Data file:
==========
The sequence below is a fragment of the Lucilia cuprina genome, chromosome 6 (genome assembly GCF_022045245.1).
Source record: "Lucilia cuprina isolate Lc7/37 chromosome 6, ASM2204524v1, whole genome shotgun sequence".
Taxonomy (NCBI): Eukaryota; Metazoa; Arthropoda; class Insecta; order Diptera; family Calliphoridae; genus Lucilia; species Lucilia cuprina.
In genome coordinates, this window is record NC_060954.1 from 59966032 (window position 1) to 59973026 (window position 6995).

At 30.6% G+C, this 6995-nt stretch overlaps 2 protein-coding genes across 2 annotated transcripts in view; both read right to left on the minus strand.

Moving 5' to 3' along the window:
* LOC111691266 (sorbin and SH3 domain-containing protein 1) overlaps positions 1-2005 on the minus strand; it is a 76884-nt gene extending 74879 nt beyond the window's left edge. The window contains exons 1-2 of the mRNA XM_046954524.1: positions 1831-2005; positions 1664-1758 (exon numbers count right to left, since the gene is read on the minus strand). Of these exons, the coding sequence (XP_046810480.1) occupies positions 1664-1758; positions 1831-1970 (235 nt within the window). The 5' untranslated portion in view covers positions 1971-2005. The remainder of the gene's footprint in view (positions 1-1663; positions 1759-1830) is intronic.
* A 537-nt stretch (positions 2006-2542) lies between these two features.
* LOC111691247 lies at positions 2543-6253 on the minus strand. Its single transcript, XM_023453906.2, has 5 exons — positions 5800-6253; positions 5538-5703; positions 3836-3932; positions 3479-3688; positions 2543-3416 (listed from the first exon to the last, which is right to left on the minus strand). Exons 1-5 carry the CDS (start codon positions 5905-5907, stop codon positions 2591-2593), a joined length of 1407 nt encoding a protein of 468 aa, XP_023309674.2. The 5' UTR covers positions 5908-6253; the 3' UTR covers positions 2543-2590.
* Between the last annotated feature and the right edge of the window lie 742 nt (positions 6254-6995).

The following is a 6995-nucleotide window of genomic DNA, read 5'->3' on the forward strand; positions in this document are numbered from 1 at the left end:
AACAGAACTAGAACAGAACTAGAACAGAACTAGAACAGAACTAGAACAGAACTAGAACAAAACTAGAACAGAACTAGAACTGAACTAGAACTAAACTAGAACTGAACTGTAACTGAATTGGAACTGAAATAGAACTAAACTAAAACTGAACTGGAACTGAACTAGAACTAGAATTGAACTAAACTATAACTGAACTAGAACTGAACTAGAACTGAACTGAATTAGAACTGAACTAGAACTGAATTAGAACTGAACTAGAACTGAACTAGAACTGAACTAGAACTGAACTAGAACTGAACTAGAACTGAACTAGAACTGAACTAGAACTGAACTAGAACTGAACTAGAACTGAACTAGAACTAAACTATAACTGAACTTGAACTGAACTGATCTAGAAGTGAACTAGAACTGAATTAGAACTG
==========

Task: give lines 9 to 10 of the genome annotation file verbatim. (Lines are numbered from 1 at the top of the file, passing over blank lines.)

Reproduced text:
* LOC111691247 lies at positions 2543-6253 on the minus strand. Its single transcript, XM_023453906.2, has 5 exons — positions 5800-6253; positions 5538-5703; positions 3836-3932; positions 3479-3688; positions 2543-3416 (listed from the first exon to the last, which is right to left on the minus strand). Exons 1-5 carry the CDS (start codon positions 5905-5907, stop codon positions 2591-2593), a joined length of 1407 nt encoding a protein of 468 aa, XP_023309674.2. The 5' UTR covers positions 5908-6253; the 3' UTR covers positions 2543-2590.
* Between the last annotated feature and the right edge of the window lie 742 nt (positions 6254-6995).